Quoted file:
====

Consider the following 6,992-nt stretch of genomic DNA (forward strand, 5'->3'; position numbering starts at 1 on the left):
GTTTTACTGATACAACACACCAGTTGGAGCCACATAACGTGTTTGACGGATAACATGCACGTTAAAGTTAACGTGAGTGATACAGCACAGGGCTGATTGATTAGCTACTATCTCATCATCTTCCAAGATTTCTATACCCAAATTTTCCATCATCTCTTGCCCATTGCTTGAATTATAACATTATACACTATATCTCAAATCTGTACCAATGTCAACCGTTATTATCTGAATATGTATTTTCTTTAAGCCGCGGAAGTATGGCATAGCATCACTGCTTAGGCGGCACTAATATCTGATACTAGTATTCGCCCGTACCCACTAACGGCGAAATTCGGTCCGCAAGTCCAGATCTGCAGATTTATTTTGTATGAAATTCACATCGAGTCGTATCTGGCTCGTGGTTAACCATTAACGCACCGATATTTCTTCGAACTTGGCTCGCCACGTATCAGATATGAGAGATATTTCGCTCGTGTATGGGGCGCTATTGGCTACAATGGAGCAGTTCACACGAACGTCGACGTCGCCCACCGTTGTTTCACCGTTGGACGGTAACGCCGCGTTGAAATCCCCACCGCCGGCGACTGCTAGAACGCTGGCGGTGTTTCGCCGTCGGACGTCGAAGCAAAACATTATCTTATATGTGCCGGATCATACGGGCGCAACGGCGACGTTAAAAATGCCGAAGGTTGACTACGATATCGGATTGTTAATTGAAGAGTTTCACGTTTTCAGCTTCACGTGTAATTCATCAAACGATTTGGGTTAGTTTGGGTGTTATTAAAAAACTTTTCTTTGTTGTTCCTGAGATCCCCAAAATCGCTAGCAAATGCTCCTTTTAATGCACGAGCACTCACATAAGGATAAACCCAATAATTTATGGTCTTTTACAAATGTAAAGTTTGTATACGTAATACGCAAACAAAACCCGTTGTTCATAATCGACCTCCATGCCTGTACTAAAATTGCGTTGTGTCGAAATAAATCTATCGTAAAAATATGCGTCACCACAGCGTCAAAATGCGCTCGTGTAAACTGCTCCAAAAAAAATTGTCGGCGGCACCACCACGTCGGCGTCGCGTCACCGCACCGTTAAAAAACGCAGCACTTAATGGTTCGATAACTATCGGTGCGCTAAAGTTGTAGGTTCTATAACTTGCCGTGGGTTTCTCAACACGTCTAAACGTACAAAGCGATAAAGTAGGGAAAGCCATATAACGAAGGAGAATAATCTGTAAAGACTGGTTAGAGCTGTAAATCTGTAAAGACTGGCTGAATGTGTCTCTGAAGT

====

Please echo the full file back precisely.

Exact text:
Consider the following 6,992-nt stretch of genomic DNA (forward strand, 5'->3'; position numbering starts at 1 on the left):
GTTTTACTGATACAACACACCAGTTGGAGCCACATAACGTGTTTGACGGATAACATGCACGTTAAAGTTAACGTGAGTGATACAGCACAGGGCTGATTGATTAGCTACTATCTCATCATCTTCCAAGATTTCTATACCCAAATTTTCCATCATCTCTTGCCCATTGCTTGAATTATAACATTATACACTATATCTCAAATCTGTACCAATGTCAACCGTTATTATCTGAATATGTATTTTCTTTAAGCCGCGGAAGTATGGCATAGCATCACTGCTTAGGCGGCACTAATATCTGATACTAGTATTCGCCCGTACCCACTAACGGCGAAATTCGGTCCGCAAGTCCAGATCTGCAGATTTATTTTGTATGAAATTCACATCGAGTCGTATCTGGCTCGTGGTTAACCATTAACGCACCGATATTTCTTCGAACTTGGCTCGCCACGTATCAGATATGAGAGATATTTCGCTCGTGTATGGGGCGCTATTGGCTACAATGGAGCAGTTCACACGAACGTCGACGTCGCCCACCGTTGTTTCACCGTTGGACGGTAACGCCGCGTTGAAATCCCCACCGCCGGCGACTGCTAGAACGCTGGCGGTGTTTCGCCGTCGGACGTCGAAGCAAAACATTATCTTATATGTGCCGGATCATACGGGCGCAACGGCGACGTTAAAAATGCCGAAGGTTGACTACGATATCGGATTGTTAATTGAAGAGTTTCACGTTTTCAGCTTCACGTGTAATTCATCAAACGATTTGGGTTAGTTTGGGTGTTATTAAAAAACTTTTCTTTGTTGTTCCTGAGATCCCCAAAATCGCTAGCAAATGCTCCTTTTAATGCACGAGCACTCACATAAGGATAAACCCAATAATTTATGGTCTTTTACAAATGTAAAGTTTGTATACGTAATACGCAAACAAAACCCGTTGTTCATAATCGACCTCCATGCCTGTACTAAAATTGCGTTGTGTCGAAATAAATCTATCGTAAAAATATGCGTCACCACAGCGTCAAAATGCGCTCGTGTAAACTGCTCCAAAAAAAATTGTCGGCGGCACCACCACGTCGGCGTCGCGTCACCGCACCGTTAAAAAACGCAGCACTTAATGGTTCGATAACTATCGGTGCGCTAAAGTTGTAGGTTCTATAACTTGCCGTGGGTTTCTCAACACGTCTAAACGTACAAAGCGATAAAGTAGGGAAAGCCATATAACGAAGGAGAATAATCTGTAAAGACTGGTTAGAGCTGTAAATCTGTAAAGACTGGCTGAATGTGTCTCTGAAGT